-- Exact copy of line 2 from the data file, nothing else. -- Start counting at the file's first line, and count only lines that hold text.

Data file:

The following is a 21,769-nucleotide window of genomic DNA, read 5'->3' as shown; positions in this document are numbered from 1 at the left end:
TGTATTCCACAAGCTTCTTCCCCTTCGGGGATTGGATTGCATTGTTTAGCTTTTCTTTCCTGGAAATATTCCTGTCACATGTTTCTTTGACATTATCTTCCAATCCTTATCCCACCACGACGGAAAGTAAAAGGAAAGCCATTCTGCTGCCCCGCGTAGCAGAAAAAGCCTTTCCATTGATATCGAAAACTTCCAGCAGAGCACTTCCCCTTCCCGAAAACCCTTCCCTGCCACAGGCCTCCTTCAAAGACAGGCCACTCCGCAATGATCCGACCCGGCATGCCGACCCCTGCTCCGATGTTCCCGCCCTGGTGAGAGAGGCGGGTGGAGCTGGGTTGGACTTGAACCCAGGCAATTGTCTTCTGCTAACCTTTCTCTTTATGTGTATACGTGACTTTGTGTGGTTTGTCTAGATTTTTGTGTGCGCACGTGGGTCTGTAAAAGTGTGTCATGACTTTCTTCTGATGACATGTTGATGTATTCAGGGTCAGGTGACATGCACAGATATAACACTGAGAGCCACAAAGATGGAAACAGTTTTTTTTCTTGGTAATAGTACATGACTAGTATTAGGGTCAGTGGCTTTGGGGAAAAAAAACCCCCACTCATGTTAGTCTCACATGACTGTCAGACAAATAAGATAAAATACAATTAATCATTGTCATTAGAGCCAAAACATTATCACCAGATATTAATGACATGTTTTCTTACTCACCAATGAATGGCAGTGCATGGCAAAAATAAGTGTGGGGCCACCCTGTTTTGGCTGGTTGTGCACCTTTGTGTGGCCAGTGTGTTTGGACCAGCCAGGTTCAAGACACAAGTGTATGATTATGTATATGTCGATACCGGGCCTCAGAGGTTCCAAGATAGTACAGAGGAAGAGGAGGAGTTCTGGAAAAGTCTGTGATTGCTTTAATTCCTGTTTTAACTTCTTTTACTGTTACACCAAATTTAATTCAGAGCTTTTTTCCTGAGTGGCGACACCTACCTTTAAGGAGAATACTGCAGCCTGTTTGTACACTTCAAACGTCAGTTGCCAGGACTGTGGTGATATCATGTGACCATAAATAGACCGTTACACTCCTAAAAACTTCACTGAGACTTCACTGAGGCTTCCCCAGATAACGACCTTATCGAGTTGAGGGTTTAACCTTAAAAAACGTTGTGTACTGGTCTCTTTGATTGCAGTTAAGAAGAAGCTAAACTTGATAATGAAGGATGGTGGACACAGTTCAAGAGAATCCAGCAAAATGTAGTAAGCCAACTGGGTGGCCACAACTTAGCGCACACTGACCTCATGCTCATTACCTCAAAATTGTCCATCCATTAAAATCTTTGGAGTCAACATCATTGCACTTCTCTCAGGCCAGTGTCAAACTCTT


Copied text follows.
TGTATTCCACAAGCTTCTTCCCCTTCGGGGATTGGATTGCATTGTTTAGCTTTTCTTTCCTGGAAATATTCCTGTCACATGTTTCTTTGACATTATCTTCCAATCCTTATCCCACCACGACGGAAAGTAAAAGGAAAGCCATTCTGCTGCCCCGCGTAGCAGAAAAAGCCTTTCCATTGATATCGAAAACTTCCAGCAGAGCACTTCCCCTTCCCGAAAACCCTTCCCTGCCACAGGCCTCCTTCAAAGACAGGCCACTCCGCAATGATCCGACCCGGCATGCCGACCCCTGCTCCGATGTTCCCGCCCTGGTGAGAGAGGCGGGTGGAGCTGGGTTGGACTTGAACCCAGGCAATTGTCTTCTGCTAACCTTTCTCTTTATGTGTATACGTGACTTTGTGTGGTTTGTCTAGATTTTTGTGTGCGCACGTGGGTCTGTAAAAGTGTGTCATGACTTTCTTCTGATGACATGTTGATGTATTCAGGGTCAGGTGACATGCACAGATATAACACTGAGAGCCACAAAGATGGAAACAGTTTTTTTTCTTGGTAATAGTACATGACTAGTATTAGGGTCAGTGGCTTTGGGGAAAAAAAACCCCCACTCATGTTAGTCTCACATGACTGTCAGACAAATAAGATAAAATACAATTAATCATTGTCATTAGAGCCAAAACATTATCACCAGATATTAATGACATGTTTTCTTACTCACCAATGAATGGCAGTGCATGGCAAAAATAAGTGTGGGGCCACCCTGTTTTGGCTGGTTGTGCACCTTTGTGTGGCCAGTGTGTTTGGACCAGCCAGGTTCAAGACACAAGTGTATGATTATGTATATGTCGATACCGGGCCTCAGAGGTTCCAAGATAGTACAGAGGAAGAGGAGGAGTTCTGGAAAAGTCTGTGATTGCTTTAATTCCTGTTTTAACTTCTTTTACTGTTACACCAAATTTAATTCAGAGCTTTTTTCCTGAGTGGCGACACCTACCTTTAAGGAGAATACTGCAGCCTGTTTGTACACTTCAAACGTCAGTTGCCAGGACTGTGGTGATATCATGTGACCATAAATAGACCGTTACACTCCTAAAAACTTCACTGAGACTTCACTGAGGCTTCCCCAGATAACGACCTTATCGAGTTGAGGGTTTAACCTTAAAAAACGTTGTGTACTGGTCTCTTTGATTGCAGTTAAGAAGAAGCTAAACTTGATAATGAAGGATGGTGGACACAGTTCAAGAGAATCCAGCAAAATGTAGTAAGCCAACTGGGTGGCCACAACTTAGCGCACACTGACCTCATGCTCATTACCTCAAAATTGTCCATCCATTAAAATCTTTGGAGTCAACATCATTGCACTTCTCTCAGGCCAGTGTCAAACTCTT